The Freyung is a medieval market place that is surrounded by fine palaces and churches.
The square's name which roughly translates as 'freeing' is a reference to the fact that it was originally outside the jurisdiction of the city's law enforcement - it was a place where fugitives could be granted asylum.
The northern part of the square is dominated by the buildings of the Schottenstift (Scottish Monastery), a complex of beautiful baroque structures. The monastery was founded by a group of Irish (not Scottish) monks in 1155. They remained in Vienna until 1418, when dwindling numbers forced them to leave, and the monastery was passed to the Benedictine order that remains in residence to this day.
The centrepiece of the complex is the Schottenkirche, baroque in design that dates from the mid-17th century.
The interior is lavish but not overwhelming.
The columns and arches are painted in pastel shades and capped with decorative stucco work, while the barrel-vaulted ceiling is covered by several large frescoes depicting biblical scenes.
We then walked through this archway and into
this small garden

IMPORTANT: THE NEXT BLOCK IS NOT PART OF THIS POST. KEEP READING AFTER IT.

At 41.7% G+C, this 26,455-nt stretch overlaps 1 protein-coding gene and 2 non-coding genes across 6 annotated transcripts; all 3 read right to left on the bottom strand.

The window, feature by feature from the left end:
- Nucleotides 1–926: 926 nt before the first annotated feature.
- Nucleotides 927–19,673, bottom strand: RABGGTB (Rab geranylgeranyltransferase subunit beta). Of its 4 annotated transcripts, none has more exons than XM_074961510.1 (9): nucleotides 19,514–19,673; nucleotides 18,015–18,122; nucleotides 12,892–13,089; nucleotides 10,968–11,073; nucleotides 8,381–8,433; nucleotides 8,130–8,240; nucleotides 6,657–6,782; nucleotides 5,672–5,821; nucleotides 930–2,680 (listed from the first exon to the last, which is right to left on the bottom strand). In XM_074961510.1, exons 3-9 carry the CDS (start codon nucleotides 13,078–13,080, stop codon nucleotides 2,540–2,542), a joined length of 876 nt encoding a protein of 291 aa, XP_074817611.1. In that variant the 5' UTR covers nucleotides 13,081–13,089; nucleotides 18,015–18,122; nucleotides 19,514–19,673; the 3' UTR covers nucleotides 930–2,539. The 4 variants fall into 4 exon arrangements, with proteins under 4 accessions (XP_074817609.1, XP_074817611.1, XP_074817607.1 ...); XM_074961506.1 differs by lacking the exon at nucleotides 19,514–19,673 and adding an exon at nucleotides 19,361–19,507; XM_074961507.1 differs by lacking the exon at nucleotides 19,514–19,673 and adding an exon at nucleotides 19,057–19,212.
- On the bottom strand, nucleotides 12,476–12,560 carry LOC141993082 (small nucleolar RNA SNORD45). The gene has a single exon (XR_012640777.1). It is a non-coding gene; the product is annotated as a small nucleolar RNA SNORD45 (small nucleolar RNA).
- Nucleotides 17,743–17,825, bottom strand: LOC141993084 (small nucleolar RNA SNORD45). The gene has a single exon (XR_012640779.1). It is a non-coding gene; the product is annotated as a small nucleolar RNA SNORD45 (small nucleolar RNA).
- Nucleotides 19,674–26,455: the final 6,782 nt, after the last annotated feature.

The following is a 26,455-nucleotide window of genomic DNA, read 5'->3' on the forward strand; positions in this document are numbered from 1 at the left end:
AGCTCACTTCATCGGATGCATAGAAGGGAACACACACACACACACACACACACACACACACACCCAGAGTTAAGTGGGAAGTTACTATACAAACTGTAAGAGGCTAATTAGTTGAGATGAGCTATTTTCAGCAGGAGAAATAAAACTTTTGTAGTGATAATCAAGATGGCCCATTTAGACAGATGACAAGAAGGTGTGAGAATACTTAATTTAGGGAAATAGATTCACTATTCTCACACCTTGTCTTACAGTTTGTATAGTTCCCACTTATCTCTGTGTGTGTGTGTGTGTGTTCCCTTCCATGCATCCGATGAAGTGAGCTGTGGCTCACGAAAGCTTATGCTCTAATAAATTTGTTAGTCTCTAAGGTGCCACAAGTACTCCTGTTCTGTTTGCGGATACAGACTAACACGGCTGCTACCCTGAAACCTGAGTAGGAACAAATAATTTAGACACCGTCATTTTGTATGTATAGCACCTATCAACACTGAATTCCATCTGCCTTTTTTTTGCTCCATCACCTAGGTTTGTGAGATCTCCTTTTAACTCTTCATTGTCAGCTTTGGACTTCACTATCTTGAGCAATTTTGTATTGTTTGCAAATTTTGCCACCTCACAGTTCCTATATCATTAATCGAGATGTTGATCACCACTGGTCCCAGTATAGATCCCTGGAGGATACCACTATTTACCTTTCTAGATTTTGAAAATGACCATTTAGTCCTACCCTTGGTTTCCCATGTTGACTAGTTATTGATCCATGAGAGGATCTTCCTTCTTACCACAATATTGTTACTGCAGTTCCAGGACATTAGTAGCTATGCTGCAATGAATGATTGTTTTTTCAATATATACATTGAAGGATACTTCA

which is surrounded by buildings, including this one, that used to be Franz Liszt's house.
The area around the market was once very popular with Vienna's aristocratic families, who built enormous palaces around the square.
The most impressive is the Palais Kinsky designed in the early 18th century by Johann Lukas von Hildebrandt. For this building he had to try to squeeze all his usual grandeur into a plot of land just 30 by 100 yards. He created an imposing façade that manages to be fabulously ornate while at the same time almost completely flat as he needed to make the rooms inside as large as he could.
The imposing entrance
that leads to this courtyard.
Between the entrance and the courtyard is a small forecourt full of statues, some of which are for sale, like the two pictured (the building is now an auction house)
while others are a permanent fixture.
Ferstel Palais shows a different method of fitting an aristocratic palace into an urban setting. Here the palace sits on top of an arcade of shops
the Ferstel Passage
This beautiful vaulted passageway,
is lit by a glass-roofed atrium in the centre,
it is full of cafes and lovely little shops
this one for instance, is a chocolate heaven
We could not get access to these interesting stairs
Ferstel passage leads on to another passage, much more modern looking
which is full of art galleries.
Just across Ferstel Palais is the old headquarters of the Austrian Bank of Trade and Commerce but houses the Kunstforum Wien, an exhibition space.
We then walked down Herengasse intending to have a break in Café Central, Vienna's grandest and most famous café, famous for its popularity with a range of fin-de-siècle intellectuals, people like Leon Trotsky and Sigmund Freud.
The queue outside was long however, so we moved on to the Griensteidl café in Michaelerplatz.